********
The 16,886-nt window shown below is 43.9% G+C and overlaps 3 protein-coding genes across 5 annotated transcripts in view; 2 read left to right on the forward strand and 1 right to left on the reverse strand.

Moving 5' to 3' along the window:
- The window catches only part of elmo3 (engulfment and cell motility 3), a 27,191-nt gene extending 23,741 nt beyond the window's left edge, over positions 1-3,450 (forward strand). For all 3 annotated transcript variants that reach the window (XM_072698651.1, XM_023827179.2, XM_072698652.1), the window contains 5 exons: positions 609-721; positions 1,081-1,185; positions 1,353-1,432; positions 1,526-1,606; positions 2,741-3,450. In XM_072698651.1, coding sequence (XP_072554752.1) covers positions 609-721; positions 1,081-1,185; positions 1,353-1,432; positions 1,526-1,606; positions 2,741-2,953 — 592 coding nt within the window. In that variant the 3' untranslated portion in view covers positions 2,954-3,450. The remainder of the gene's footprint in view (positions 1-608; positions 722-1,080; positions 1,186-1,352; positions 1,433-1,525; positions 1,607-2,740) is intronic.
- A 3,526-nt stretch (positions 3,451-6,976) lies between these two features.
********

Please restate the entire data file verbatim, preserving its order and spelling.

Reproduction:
The 16,886-nt window shown below is 43.9% G+C and overlaps 3 protein-coding genes across 5 annotated transcripts in view; 2 read left to right on the forward strand and 1 right to left on the reverse strand.

Moving 5' to 3' along the window:
- The window catches only part of elmo3 (engulfment and cell motility 3), a 27,191-nt gene extending 23,741 nt beyond the window's left edge, over positions 1-3,450 (forward strand). For all 3 annotated transcript variants that reach the window (XM_072698651.1, XM_023827179.2, XM_072698652.1), the window contains 5 exons: positions 609-721; positions 1,081-1,185; positions 1,353-1,432; positions 1,526-1,606; positions 2,741-3,450. In XM_072698651.1, coding sequence (XP_072554752.1) covers positions 609-721; positions 1,081-1,185; positions 1,353-1,432; positions 1,526-1,606; positions 2,741-2,953 — 592 coding nt within the window. In that variant the 3' untranslated portion in view covers positions 2,954-3,450. The remainder of the gene's footprint in view (positions 1-608; positions 722-1,080; positions 1,186-1,352; positions 1,433-1,525; positions 1,607-2,740) is intronic.
- A 3,526-nt stretch (positions 3,451-6,976) lies between these two features.